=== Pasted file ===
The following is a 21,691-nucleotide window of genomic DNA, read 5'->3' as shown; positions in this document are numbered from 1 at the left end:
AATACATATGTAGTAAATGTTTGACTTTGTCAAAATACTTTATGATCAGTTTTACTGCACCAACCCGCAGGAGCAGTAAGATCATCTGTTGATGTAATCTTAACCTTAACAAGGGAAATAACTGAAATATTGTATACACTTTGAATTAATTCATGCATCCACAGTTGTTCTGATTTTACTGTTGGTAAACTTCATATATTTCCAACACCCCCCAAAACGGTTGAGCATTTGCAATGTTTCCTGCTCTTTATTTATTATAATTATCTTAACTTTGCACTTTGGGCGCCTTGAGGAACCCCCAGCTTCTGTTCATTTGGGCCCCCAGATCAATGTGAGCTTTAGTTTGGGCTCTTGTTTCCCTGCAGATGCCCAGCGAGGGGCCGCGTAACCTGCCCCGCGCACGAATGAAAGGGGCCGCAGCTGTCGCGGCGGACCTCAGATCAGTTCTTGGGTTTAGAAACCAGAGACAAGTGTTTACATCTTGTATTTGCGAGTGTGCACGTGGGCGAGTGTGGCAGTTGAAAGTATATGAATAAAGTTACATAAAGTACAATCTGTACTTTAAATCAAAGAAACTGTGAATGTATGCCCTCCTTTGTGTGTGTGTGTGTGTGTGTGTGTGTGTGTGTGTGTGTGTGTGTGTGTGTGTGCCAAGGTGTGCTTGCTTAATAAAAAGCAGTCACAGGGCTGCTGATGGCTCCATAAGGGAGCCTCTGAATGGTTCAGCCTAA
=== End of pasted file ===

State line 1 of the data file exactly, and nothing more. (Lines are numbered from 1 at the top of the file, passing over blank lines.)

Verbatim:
The following is a 21,691-nucleotide window of genomic DNA, read 5'->3' as shown; positions in this document are numbered from 1 at the left end: